My Approach

My therapeutic approach is warm, nurturing, compassionate, and non-judgmental. I believe in the healing power of relationships and wish to create a trusting therapeutic relationship with my clients.

I serve families, couples, and individuals of various ages. I utilize a variety of family therapy approaches and techniques, tailored specifically to each particular client’s needs. I am a trauma-informed therapist. Bowenian family therapy concepts are at the foundation of my philosophy. I conceptualize issues through an attachment lens. I primarily utilize Internal Family Systems (IFS) and Emotion-Focused interventions in my work.

Many of my therapeutic interventions are derived from an evidence-based practice called Internal Family Systems (IFS). Also known as “parts work,” IFS suggests that individuals are made up of various “parts” or subpersonalities, and we are not one unitary identity as we often view ourselves to be. An individual’s various parts (derived from our thoughts, feelings, beliefs, and body sensations) can be thought of as different individuals that exist internally and have different wants, needs, emotions, and different relationships with one another. These subpersonalities are often in conflict with each other. Let me offer an example, one from my own experience.

​Getting out of bed in the morning is difficult for me. Always has been. Once I’m up I’m fine but pulling myself out of bed when my alarm goes off is just so hard! There is a part of me that wants to get up early, and be up before the rest of the household, and be organized and on top of it and totally prepared to start the day! Then there’s another other part of me that wants to stay under the covers, warm and protected. Just five more minutes without stress, without responsibility! My ‘On Top Of It’ part wants me to get out of bed and get going so that I can be successful in tackling the day, and my ‘Stay in Bed’ part wants me to relax and keep sleeping and give myself as much rest as possible. So the question is, which part is going to lead? Will I stay in bed or will I get up early? If I get up early another part will probably emerge, that one that tells me I’m a total winner and super awesome for being so on top of it! If I stay in bed, a part of me that feels inadequate will probably emerge and will start telling me that I don’t quite add up as a responsible adult, a good parent, whatever. My ‘On Top of It’ part and my ‘Stay in Bed’ part and my ‘Winner’ part and my ‘Inadequate’ part all have different wants, needs, thoughts and motivations, and would like to direct my behavior in certain ways to get their own needs met (needs they believe would benefit me as all of my parts are always working on my behalf).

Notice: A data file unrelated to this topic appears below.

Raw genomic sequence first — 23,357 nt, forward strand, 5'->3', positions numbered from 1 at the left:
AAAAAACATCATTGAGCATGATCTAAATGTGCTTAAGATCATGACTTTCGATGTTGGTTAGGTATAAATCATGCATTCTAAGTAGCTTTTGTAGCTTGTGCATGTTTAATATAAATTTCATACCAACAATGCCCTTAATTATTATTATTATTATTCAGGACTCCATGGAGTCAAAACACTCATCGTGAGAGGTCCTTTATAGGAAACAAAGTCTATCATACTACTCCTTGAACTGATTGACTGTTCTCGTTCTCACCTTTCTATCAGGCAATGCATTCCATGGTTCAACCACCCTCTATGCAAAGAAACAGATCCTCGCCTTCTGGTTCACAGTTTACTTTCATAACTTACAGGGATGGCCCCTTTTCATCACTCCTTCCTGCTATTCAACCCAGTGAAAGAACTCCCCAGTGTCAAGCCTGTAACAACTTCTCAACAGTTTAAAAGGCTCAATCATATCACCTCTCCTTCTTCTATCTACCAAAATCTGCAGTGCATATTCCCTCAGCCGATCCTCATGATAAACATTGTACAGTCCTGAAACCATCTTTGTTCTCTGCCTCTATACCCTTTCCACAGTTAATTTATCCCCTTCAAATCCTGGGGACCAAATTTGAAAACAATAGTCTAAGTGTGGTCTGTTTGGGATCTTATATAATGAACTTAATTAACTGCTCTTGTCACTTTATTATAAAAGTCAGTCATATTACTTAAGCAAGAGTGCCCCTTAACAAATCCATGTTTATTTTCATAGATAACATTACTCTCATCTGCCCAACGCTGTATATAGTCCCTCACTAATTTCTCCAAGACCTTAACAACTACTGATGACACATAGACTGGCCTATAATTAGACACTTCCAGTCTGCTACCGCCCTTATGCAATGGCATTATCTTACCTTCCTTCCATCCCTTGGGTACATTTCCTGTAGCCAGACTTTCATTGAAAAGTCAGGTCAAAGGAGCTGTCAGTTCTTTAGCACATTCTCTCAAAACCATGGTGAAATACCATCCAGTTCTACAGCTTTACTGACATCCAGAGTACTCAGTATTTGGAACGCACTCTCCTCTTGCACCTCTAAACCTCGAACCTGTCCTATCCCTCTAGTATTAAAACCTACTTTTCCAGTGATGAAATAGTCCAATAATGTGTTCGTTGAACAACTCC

One goal of IFS is to identify and acknowledge which parts are activated for you in various situations and what it is that each part is wanting for you, and why. Our parts are wanting to protect us. My ‘On Top Of It’ part is protecting me from feeling inadequate. My ‘Stay In Bed’ part is protecting me from the stress of the day. These parts have different ideas about how to protect me.

In addition to understanding your parts, IFS also aims to formally introduce you to your core Self, an aspect of you that is not a part but the calm, compassionate, curious core of your identity that is able to be clear, connected, and nurturing to your internal parts and to others. The ultimate goal of IFS is to allow you to tap into your core Self whenever you want to, allowing you to be welcoming and compassionate to all of your parts, and to operate from an intentional, reassured place. In reference to my example above, my Self would work to establish relationships with all of these parts, especially the ‘Inadequate’ one. The ‘Inadequate’ part that emerges is a wounded part, one that learned early on that it had to do or be something specific in order to feel accepted and worthwhile. Once in relationship to the Self, this wounded one can heal, and my protective parts can relax.

IFS differs from traditional talk therapy in that a lot of the dialogue happens internally with your own parts. Going inside and creating internal relationships can feel strange at first, but over time it can feel somewhat intuitive. If IFS sounds intriguing to (parts of) you, I encourage you to give it a try!

Contact Today



4531 SE Belmont Suite 203
Portland, OR 97215

afettmanfamilytherapy@gmail.com
(971) 804-0148

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